The critical importance of nurseries for meeting ecosystem restoration goals

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Diane Haase

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Global leaders, through the Bonn Challenge, the UN Decade on Ecosystem Restoration, and other programs, have pledged to restore millions of hectares in the near future. To achieve these unprecedented and ambitious goals, millions of established plants are required. Natural regeneration and direct seeding may partially achieve that need, but have limited efficacy in areas with environmental stresses, animal damage, and seed scarcity. Thus, high-quality, nursery-grown seedlings can be critical for providing plant material needed to create healthy, functional, and resilient ecosystems. Well-managed plant nurseries also serve as a hub of local plant expertise, help ensure genetically appropriate plants are used for specific outplanting sites and support sustainable livelihoods in rural communities. In spite of their integral role, however, nurseries often receive inadequate training, resources, or long-term support. Production of insufficient plant quantities or poor-quality plants have considerable economic and environmental consequences and will result in unsuccessful planting programs. To succeed, nurseries need integrated and sustained support from a range of actively engaged stakeholders including communities, policymakers, and land managers to insure they are a priority investment to restore thriving landscapes worldwide.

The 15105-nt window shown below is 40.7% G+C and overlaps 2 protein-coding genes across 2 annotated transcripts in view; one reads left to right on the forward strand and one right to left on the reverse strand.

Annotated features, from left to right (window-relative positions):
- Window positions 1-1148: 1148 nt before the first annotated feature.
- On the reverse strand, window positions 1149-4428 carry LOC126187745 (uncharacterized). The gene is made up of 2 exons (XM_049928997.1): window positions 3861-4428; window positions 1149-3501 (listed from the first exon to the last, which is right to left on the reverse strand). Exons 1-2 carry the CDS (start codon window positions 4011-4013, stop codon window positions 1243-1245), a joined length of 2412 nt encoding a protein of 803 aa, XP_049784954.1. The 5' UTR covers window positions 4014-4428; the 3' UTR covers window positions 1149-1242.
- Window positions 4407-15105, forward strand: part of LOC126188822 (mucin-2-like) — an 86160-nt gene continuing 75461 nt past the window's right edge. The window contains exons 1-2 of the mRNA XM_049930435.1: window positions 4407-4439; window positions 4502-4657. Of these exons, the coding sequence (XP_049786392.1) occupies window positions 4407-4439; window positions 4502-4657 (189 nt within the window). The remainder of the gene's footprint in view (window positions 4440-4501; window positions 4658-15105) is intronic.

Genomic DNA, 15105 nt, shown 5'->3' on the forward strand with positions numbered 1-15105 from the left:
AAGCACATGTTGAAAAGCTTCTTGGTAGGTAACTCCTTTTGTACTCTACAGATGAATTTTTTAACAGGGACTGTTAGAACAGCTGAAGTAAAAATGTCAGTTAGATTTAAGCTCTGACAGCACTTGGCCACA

Resource Type:
Audio/Video, Conference Presentation, SER2019

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Society for Ecological Restoration